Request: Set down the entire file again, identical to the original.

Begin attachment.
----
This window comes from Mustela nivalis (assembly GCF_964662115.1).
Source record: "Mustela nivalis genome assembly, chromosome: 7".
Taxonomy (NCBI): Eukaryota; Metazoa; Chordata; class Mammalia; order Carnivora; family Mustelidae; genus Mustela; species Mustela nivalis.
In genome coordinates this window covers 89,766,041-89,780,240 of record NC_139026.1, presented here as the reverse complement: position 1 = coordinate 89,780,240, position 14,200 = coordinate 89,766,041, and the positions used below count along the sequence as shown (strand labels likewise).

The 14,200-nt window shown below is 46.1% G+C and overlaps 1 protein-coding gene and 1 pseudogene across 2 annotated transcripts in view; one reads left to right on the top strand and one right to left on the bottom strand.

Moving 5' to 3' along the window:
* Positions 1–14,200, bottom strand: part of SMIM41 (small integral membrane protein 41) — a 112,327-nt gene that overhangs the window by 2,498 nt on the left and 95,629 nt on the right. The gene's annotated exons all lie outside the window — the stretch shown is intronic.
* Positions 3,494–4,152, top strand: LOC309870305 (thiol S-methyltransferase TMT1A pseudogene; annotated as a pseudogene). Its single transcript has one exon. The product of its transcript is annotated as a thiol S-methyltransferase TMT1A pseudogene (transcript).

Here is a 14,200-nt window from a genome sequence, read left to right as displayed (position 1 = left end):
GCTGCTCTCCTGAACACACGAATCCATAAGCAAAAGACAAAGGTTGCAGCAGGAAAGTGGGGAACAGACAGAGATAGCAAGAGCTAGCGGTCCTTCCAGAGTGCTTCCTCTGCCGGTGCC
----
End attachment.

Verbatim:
This window comes from Mustela nivalis (assembly GCF_964662115.1).
Source record: "Mustela nivalis genome assembly, chromosome: 7".
Taxonomy (NCBI): Eukaryota; Metazoa; Chordata; class Mammalia; order Carnivora; family Mustelidae; genus Mustela; species Mustela nivalis.
In genome coordinates this window covers 89,766,041-89,780,240 of record NC_139026.1, presented here as the reverse complement: position 1 = coordinate 89,780,240, position 14,200 = coordinate 89,766,041, and the positions used below count along the sequence as shown (strand labels likewise).

The 14,200-nt window shown below is 46.1% G+C and overlaps 1 protein-coding gene and 1 pseudogene across 2 annotated transcripts in view; one reads left to right on the top strand and one right to left on the bottom strand.

Moving 5' to 3' along the window:
* Positions 1–14,200, bottom strand: part of SMIM41 (small integral membrane protein 41) — a 112,327-nt gene that overhangs the window by 2,498 nt on the left and 95,629 nt on the right. The gene's annotated exons all lie outside the window — the stretch shown is intronic.
* Positions 3,494–4,152, top strand: LOC309870305 (thiol S-methyltransferase TMT1A pseudogene; annotated as a pseudogene). Its single transcript has one exon. The product of its transcript is annotated as a thiol S-methyltransferase TMT1A pseudogene (transcript).

Here is a 14,200-nt window from a genome sequence, read left to right as displayed (position 1 = left end):
GCTGCTCTCCTGAACACACGAATCCATAAGCAAAAGACAAAGGTTGCAGCAGGAAAGTGGGGAACAGACAGAGATAGCAAGAGCTAGCGGTCCTTCCAGAGTGCTTCCTCTGCCGGTGCC